Broadcasters and media companies missing out on extra revenues from content
Quality content remains the strongest driver of viewer engagement and there are growing opportunities for profit in archived content, according to a new survey from Ovum.
The independent research, commissioned by Avid, revealed that 65% of consumers surveyed identified image and audio quality as the key driver of enjoyment, and 37% said they would pay for archived episodes of their favourite shows. However, their willingness to pay is highly dependent not just on their personal preferences, but also on the situational context in which a content offer is being made.
Maximise your assets
“Producers and content service providers will protect and maximise the value of their media assets when they can dynamically match content with context,” said Adrian Drury, lead analyst, Media & Broadcast, Ovum. “At the heart of this challenge is an effective metadata strategy.”
Broadcasters say they recognise these untapped monetisation opportunities, but are challenged to maximise asset value with their current systems. An earlier Avid and Ovum survey of media executives found that 33% of existing content could be monetised to take advantage of those opportunities, but most of that archived material is currently inaccessible.
“Broadcasters and advertisers are under tremendous pressure to simultaneously grow profits and audience share," said W. Sean Ford, vice president of Worldwide Marketing and CMO, Avid. "Our latest research with Ovum convincingly argues that media organisations best poised to win will be those capable of implementing an effective strategy that drives monetisation, while incorporating a collaborative, end-to-end production workflow that speeds the development of high-quality content.”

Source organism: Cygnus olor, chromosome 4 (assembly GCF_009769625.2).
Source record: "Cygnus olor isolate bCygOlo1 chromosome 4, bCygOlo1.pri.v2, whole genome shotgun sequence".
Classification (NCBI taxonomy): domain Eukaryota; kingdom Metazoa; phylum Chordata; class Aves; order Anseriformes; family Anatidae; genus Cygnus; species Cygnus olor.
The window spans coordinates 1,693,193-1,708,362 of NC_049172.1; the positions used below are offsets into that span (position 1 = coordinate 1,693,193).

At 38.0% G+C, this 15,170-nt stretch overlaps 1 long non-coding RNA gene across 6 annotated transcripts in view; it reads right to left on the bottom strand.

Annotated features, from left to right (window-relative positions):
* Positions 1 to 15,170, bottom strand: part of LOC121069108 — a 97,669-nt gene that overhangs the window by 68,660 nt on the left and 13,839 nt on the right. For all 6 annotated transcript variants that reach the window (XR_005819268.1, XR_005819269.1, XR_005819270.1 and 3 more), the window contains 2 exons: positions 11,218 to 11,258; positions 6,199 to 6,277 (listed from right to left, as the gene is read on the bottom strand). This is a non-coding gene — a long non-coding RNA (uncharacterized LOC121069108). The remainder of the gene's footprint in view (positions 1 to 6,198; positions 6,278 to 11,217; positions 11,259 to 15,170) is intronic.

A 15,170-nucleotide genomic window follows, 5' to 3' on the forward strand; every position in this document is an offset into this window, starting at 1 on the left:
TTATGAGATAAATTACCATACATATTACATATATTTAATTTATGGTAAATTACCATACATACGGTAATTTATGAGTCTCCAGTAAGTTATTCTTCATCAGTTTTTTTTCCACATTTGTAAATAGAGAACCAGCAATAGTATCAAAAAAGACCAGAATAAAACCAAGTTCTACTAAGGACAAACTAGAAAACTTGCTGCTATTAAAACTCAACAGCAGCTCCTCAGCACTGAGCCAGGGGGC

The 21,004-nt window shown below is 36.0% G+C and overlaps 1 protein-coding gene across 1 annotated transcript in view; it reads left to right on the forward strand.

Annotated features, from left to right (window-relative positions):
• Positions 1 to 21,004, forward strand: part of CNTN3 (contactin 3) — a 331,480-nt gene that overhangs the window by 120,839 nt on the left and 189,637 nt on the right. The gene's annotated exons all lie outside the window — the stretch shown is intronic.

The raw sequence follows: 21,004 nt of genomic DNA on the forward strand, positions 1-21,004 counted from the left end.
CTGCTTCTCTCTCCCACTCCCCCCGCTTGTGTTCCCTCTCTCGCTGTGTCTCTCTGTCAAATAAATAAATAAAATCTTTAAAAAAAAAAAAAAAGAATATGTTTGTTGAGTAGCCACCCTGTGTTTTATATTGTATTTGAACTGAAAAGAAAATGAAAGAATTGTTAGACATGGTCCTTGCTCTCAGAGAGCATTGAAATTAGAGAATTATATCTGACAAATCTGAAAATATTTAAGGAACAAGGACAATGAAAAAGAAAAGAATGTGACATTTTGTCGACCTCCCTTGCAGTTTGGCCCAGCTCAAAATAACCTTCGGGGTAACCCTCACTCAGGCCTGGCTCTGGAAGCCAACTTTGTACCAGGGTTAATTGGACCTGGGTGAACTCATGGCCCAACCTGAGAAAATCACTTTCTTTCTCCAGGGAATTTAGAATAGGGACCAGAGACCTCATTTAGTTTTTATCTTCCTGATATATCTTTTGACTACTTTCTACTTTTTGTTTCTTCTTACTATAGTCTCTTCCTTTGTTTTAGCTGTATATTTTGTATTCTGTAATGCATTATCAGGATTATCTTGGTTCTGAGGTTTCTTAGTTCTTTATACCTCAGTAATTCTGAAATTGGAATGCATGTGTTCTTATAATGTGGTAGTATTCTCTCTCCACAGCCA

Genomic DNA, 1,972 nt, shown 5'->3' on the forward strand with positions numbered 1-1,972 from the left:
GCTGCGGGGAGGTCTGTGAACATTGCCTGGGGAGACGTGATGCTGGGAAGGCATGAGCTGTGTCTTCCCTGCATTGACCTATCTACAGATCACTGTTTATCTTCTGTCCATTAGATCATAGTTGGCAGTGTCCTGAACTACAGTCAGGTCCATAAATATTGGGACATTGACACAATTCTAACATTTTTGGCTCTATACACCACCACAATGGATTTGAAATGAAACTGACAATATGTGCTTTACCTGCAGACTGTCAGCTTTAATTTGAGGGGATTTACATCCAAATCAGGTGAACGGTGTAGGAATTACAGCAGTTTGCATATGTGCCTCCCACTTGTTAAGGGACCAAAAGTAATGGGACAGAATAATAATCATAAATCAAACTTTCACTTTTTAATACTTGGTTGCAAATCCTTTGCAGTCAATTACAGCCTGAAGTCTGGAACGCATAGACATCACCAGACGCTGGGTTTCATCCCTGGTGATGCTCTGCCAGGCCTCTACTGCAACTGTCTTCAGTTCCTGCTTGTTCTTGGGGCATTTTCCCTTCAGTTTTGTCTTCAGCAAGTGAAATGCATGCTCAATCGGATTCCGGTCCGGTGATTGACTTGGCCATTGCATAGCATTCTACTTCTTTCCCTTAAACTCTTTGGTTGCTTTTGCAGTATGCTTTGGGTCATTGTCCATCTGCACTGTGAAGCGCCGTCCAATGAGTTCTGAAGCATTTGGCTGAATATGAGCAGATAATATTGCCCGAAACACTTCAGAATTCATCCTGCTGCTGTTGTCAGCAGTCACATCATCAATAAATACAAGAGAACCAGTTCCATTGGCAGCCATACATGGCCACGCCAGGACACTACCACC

The study also found that a multi-platform strategy can drive appointment-based viewing, giving audiences the opportunity to catch up and discover new shows on-demand can drive appointment-based viewing. Audiences like using multi-platform, web-video services, whether delivered via subscription video, on-demand or catch-up models, to experiment with new shows at their own convenience.
39% of respondents said they discovered new shows through trailers shown on TV, followed by channel surfing at more than 20% and recommendations by friends at 17%.
14% of consumers are testing new shows online, or on tablets or smartphones.
30% of consumers who test new shows through online services return to appointment-based viewing once they become fans.
Second screen opportunities
Second screens create opportunity in mass media events: It is becoming vital for live broadcasters to deliver content to the second screen that can capitalise on the additional engagement potential of these devices.
Local or national pride and excitement were the biggest reasons viewers watched mass media events such as the Olympics.
While watching the Olympics on TV, 63% of viewers were simultaneously using PCs, tablets or smartphones to gain access to related information.
A summary of the findings can be found here.